Few Increases for Student Aid in Spending Bill

Few Increases for Student Aid in Spending Bill
Congress vetoes White House plans for Perkins’ cutbackStudent financial aid programs would receive few increases under a new congressional plan to fund federal education programs in 2004.
The plan from a House of Representatives panel would maintain the maximum Pell Grant at the current $4,050, with no increase despite an uneven economy and mounting student demand.
“College tuition costs have been going up by about 10 percent a year. But this Congress has decided to give token help to states and no help at all to college families,” says Rep. David Obey, D-Wis., senior Democrat on the House education spending panel and a critic of the plan.
Back in 1975, the Pell Grant paid for 84 percent of college costs. Today, the top grant pays for about 38 percent, he says.
Republicans countered that they would pump more money into the Pell Grant program. The bill has an extra $885 million for Pell, but those funds would be used to meet current obligations, not increase the maximum grant. With a tight job market and poor economy fueling student demand, the Pell program has been running a shortfall estimated at more than $1 billion.
Funds for college work/study programs also would be frozen at $1 billion, as would Supplemental Educational Grants, currently funded at $760 million.
But lawmakers did defy the Bush administration by continuing two programs the White House had slated for elimination. House members voted on level funding of $99 million for new Perkins Loan contributions and $66 million for Leveraging Educational Assistance Partnerships (LEAP), an incentive program for states to offer their own financial aid. Both programs were slated for elimination in the White House 2004 budget.
As expected, the package also includes an extra $10 million for historically Black colleges and universities. Overall, Congress would provide $224 million for the main HBCU Title III program, the same as the White House request and a gain of 4.7 percent above current funding.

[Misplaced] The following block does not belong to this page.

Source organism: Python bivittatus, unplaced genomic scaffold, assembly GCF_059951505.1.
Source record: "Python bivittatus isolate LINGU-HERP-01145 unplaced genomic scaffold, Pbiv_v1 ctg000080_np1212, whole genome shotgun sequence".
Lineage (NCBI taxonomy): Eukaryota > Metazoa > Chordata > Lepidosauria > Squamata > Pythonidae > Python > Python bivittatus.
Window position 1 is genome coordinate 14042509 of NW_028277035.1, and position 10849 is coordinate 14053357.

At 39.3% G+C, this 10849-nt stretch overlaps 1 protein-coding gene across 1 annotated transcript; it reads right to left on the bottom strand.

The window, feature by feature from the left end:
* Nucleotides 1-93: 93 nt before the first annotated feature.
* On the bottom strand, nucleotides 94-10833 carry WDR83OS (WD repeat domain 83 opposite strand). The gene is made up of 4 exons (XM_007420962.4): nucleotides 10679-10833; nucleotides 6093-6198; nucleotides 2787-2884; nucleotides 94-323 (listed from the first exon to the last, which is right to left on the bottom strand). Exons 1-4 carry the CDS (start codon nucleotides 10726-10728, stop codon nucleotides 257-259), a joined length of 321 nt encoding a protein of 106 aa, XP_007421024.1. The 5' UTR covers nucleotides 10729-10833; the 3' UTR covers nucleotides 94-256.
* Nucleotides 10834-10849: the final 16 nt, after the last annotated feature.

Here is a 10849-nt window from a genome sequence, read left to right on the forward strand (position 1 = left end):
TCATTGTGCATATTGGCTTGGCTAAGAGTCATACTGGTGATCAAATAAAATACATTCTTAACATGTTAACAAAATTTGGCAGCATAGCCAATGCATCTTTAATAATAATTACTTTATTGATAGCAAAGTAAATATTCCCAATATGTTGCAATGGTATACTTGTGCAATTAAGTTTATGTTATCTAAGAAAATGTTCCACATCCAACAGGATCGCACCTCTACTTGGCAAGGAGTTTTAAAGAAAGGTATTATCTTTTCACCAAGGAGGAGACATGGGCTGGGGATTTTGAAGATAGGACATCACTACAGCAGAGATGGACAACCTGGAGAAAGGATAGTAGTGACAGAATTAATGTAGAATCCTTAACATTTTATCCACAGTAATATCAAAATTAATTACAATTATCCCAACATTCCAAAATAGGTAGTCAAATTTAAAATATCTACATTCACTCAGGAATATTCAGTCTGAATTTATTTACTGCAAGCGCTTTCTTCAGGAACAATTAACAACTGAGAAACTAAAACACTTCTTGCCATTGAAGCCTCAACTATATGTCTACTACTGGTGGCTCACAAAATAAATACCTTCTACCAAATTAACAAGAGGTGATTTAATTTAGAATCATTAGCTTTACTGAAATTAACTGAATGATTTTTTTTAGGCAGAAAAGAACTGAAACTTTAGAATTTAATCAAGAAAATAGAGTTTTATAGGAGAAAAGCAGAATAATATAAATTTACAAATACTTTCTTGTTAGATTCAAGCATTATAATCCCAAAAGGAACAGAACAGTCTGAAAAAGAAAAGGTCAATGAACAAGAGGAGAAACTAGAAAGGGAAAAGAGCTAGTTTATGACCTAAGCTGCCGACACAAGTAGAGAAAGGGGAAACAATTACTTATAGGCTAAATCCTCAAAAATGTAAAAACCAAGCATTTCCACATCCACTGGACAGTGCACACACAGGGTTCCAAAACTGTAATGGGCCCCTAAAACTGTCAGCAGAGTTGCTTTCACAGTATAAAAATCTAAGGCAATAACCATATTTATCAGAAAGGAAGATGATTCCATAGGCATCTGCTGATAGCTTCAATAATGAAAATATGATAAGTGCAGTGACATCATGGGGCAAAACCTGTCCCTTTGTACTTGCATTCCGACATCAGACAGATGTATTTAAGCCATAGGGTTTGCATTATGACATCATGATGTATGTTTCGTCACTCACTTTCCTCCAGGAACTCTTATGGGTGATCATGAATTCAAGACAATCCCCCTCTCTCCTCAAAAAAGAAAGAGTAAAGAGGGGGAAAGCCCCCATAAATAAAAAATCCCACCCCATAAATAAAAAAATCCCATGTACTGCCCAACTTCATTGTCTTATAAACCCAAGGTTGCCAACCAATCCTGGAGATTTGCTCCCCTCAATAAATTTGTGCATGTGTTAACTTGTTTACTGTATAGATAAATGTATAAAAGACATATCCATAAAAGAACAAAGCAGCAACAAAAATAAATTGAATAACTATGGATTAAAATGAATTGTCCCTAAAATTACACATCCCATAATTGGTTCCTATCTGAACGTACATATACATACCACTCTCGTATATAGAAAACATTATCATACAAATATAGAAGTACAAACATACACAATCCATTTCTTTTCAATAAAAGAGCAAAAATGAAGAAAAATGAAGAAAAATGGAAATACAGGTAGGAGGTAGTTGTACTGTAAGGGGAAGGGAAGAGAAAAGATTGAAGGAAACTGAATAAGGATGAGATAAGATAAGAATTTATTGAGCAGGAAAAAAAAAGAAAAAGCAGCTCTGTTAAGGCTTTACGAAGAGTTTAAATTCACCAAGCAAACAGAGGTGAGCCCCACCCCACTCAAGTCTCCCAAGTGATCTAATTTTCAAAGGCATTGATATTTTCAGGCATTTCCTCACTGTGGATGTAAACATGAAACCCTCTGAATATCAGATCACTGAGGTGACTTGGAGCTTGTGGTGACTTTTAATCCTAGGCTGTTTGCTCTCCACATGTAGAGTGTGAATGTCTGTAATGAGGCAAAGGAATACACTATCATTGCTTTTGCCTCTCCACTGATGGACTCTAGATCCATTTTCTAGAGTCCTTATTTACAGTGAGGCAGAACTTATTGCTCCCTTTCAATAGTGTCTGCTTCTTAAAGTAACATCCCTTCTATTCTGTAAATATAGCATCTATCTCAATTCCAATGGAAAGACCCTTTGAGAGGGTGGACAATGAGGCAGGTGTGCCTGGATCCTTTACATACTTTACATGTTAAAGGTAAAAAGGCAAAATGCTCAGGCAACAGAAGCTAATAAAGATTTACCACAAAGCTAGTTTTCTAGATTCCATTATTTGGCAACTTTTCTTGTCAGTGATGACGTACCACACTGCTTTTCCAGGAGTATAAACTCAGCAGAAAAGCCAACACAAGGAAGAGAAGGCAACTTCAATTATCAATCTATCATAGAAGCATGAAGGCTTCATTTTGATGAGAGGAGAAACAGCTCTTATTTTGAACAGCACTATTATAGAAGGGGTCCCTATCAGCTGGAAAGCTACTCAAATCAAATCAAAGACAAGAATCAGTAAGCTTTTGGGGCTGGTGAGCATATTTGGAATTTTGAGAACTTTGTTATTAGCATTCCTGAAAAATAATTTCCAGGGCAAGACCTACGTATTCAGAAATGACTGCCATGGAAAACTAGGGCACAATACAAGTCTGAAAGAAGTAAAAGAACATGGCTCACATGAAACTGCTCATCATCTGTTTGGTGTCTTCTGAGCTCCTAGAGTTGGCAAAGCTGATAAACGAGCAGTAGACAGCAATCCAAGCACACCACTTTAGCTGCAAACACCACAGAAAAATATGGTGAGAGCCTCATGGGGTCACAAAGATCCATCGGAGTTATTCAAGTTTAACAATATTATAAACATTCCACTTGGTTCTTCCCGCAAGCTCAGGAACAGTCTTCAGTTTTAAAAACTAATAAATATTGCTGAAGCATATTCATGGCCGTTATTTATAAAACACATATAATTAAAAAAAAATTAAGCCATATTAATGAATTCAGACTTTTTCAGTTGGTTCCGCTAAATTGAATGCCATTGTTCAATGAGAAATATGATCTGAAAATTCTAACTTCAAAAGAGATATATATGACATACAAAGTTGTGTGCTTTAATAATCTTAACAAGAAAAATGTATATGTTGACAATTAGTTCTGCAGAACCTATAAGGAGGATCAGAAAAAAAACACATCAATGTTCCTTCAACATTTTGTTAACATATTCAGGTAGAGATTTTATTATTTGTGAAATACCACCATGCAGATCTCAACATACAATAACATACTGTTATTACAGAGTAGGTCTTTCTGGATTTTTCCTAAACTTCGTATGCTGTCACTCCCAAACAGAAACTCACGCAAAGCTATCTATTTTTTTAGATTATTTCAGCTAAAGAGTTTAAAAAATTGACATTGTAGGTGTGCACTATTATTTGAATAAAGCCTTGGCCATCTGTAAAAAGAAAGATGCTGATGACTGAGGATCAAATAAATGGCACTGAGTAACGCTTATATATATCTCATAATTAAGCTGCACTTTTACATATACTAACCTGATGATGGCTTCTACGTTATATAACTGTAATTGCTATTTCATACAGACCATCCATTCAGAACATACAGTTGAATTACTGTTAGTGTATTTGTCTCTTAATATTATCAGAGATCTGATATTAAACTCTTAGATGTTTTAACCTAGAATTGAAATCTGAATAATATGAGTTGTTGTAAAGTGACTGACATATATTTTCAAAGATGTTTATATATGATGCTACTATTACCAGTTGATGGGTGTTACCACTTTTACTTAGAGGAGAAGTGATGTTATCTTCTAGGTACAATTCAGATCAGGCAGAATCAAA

Funding for HBCU graduate institutions would remain the same at $53.4 million, which is identical to the White House recommendation.
Hispanic-serving institutions would receive an extra $1.1 million, or 1.2 percent, for funding of $93.5 million next year. Here is how the bill would treat other higher education programs:
TRIO: $835 million, up $8 million;
GEAR UP: $300 million, a $7 million            increase;
Tribal colleges: $22.8 million, unchanged from current funding; and
Graduate Assistance in Areas of National Need: $30.7 million, same as current funding.
But House members broke with the Bush administration over funding for career and technical education. The White House had called for a 23 percent cut for the Carl D. Perkins Act, which supports both secondary and postsecondary programs. Instead, the House plan offers an $8 million increase, to $1.2 billion. Lawmakers also voted not to terminate funding for tech-prep, a program linking high schools and community colleges. This program would continue at its current funding level of $107 million.
Most of the major increases in the bill are at the K-12 level, including $1 billion more for special education and an additional $600 million for Title I education of disadvantaged children. Republicans cited these increases in praising the bill.
“This is the third massive increase in federal education spending since No Child Left Behind, and it comes at a time when many non-education programs are being scaled back,” said Rep. John Boehner, R-Ohio, chairman of the House education committee. For more information, visit the Web site at
<www.house.gov/appropriations>. 



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